This advertisement moved around within the pages of the Providence Gazette.  Eighteenth-century printers often saved advertisements for their own goods and services for the bottom of columns, bringing those columns to the desired length after first inserting news and paid notices submitted by their customers.  Perhaps to increase the likelihood that readers would take note of it, Carter moved his advertisement around the page from week to week.  In the May 12, 1770, edition it occupied a privileged place as the first advertisement.  It also appeared in the center of the page, drawing the eye due to the amount of white space created by listing only one item per line.  Both the news and the other advertisements on the page consisted of dense paragraphs with little variation of font sizes.  Carter’s advertisement with its headline, “B L A N K S” in the largest font on the page, and ample white space positioned at the center of the page would have been nearly impossible for readers of the Providence Gazette to overlook.

May 11

What was advertised in a colonial American newspaper 250 years ago today?

May 11 - 5:11:1770 South-Carolina and American General Gazette
South-Carolina and American General Gazette (May 11, 1770).

“May be had … till Capt. Schermerhorn’s Sloop sails.”

The colophon for the South-Carolina and American General Gazette indicated that it was published by Robert Wells “at the Old Printing-House, Great Stationary and Book Shop.”  Like many other eighteenth-century printers, Wells simultaneously operated several affiliated enterprises from his printing office.  An advertisement in the May 11, 1770, edition of his newspaper alerted prospective customers to an item for sale among the books and stationery at his shop, “A PLAN of the CITY of NEW-YORK by Capt. Ratzer, Engineer.”

The advertisement declared that this map was “most elegantly engraved,” but that was not the only marketing strategy deployed to incite demand among consumers.  The advertisement also proclaimed that the map was available for a limited time only.  Customers could acquire their own copies for one dollar each “till Capt. Schermerhorn’s Sloop sails, in which will be returned all the Copies then unsold.”  None would be held in reserve at the printing office to sell in the future.  Anyone potentially interested in this map, the advertisement warned, needed to visit Wells’s shop to examine the map and make a decision about purchasing it as soon as possible or else they would miss the opportunity to obtain it easily from a local bookseller.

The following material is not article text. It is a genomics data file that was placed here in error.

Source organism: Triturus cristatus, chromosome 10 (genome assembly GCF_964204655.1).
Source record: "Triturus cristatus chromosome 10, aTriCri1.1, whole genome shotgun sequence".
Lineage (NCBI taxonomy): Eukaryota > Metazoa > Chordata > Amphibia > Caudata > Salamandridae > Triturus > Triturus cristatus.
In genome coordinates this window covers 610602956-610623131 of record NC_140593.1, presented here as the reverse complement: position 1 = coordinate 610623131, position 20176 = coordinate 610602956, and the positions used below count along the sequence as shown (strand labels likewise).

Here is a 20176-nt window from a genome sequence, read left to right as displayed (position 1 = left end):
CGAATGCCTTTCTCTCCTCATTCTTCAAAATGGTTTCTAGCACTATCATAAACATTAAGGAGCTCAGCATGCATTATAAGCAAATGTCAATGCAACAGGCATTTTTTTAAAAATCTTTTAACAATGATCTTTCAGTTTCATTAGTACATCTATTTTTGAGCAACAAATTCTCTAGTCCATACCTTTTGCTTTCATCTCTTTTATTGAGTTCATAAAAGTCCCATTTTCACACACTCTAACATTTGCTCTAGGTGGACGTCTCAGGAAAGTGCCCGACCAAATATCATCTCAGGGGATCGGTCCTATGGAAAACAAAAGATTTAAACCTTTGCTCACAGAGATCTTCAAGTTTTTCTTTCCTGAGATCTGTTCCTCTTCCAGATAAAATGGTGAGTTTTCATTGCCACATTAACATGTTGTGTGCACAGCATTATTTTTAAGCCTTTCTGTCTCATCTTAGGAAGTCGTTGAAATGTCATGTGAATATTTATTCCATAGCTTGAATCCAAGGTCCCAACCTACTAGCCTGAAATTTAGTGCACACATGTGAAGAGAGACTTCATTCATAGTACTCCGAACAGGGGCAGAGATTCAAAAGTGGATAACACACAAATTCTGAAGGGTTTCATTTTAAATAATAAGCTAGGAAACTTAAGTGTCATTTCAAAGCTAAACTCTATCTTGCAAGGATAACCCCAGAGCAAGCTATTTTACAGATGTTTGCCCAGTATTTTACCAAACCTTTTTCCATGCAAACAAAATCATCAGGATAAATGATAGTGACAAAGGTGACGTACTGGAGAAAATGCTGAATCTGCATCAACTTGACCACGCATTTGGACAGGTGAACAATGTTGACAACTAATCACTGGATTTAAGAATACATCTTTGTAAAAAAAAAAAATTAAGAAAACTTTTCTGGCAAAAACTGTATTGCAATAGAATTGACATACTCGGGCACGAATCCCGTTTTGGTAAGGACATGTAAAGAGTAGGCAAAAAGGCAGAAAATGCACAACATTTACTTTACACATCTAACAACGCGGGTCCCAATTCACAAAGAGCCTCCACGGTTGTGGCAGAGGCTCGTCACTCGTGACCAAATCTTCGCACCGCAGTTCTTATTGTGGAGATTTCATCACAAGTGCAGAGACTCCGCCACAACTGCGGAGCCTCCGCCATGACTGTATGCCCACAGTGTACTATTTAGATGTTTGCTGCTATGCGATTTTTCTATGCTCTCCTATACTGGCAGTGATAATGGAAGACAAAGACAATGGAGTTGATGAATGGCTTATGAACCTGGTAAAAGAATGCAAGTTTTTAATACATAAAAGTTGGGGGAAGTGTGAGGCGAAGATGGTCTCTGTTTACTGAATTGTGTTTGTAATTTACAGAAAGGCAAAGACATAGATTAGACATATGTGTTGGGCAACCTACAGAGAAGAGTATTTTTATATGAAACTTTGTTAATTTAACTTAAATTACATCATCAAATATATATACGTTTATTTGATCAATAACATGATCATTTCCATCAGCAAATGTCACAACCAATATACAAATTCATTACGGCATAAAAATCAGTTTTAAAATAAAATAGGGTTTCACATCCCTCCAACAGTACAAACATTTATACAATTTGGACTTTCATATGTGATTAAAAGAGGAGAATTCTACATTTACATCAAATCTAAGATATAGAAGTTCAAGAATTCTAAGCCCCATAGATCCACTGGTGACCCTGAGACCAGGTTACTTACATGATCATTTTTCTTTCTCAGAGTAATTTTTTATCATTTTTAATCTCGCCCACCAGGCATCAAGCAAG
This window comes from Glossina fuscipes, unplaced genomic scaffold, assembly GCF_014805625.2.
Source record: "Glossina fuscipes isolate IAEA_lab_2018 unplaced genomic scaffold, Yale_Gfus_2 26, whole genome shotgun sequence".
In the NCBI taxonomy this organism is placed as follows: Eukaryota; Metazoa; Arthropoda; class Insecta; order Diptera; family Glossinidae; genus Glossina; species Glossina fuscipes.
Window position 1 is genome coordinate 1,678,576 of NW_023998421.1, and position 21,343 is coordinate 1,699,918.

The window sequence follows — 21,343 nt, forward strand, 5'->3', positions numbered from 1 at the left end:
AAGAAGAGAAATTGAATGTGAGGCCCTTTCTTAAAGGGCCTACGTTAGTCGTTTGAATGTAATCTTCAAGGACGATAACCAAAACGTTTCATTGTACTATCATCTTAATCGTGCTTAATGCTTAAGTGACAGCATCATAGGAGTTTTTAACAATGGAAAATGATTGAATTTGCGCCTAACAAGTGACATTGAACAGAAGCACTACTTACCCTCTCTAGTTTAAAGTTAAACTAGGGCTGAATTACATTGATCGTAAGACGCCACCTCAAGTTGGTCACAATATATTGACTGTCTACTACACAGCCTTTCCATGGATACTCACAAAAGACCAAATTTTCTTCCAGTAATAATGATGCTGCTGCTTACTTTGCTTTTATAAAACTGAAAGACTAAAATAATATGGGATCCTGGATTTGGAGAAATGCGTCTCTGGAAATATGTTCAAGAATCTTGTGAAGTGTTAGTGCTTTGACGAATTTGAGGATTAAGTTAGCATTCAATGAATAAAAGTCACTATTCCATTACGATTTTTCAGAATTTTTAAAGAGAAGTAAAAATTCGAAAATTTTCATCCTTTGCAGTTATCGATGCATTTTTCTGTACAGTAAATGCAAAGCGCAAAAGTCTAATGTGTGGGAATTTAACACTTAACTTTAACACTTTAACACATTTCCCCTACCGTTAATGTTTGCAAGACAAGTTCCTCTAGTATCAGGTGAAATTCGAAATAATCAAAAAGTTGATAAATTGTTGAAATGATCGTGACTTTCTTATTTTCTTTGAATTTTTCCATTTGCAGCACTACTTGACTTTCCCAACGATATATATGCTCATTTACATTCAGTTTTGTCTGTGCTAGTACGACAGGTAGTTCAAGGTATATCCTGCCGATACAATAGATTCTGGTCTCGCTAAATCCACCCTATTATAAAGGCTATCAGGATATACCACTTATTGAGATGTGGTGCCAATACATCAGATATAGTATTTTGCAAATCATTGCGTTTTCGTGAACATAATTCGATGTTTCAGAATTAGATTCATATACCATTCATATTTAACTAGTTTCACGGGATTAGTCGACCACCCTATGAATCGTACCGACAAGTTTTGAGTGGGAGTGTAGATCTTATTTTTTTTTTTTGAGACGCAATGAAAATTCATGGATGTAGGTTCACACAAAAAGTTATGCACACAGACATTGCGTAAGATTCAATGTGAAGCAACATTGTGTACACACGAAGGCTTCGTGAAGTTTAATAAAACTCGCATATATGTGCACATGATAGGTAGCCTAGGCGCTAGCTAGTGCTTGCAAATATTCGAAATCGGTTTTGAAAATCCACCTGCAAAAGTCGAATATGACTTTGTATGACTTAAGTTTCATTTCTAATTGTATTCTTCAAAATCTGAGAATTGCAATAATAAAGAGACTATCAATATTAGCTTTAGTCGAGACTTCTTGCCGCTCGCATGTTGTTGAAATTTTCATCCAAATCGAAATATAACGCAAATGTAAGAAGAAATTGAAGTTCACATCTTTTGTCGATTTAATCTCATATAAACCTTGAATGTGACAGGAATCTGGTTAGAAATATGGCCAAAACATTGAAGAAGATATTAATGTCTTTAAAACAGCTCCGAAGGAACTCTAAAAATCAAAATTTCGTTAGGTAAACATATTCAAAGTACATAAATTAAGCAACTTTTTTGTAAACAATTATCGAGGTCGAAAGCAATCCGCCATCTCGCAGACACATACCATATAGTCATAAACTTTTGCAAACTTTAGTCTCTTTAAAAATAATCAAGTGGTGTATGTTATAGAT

May 11 - 10:15:1770 New-York Gazette and Weekly Mercury
New-York Gazette and Weekly Mercury (October 15, 1770).

In its notes on Plan of the City of New York, in North America: Surveyed in the Years 1766 & 1767, the Norman B. Leventhal Map & Education Center at the Boston Public Library cites two states of the map, the first “undated but about 1770” and the second from 1776.  Furthermore, the “attribution of 1770 for the first state of the map is based on a ‘New-York Gazette’ advertisement for the map in October 1770,” according to Margaret Beck Pritchard and Henry G. Taliaferro.  Although available for purchase in two of the largest urban ports in the colonies in 1770, there are “only two known examples of the map in the first state” today.  The advertisements aid historians in telling a more complete story of the production and distribution of the Plan of the City of New York in the late colonial era.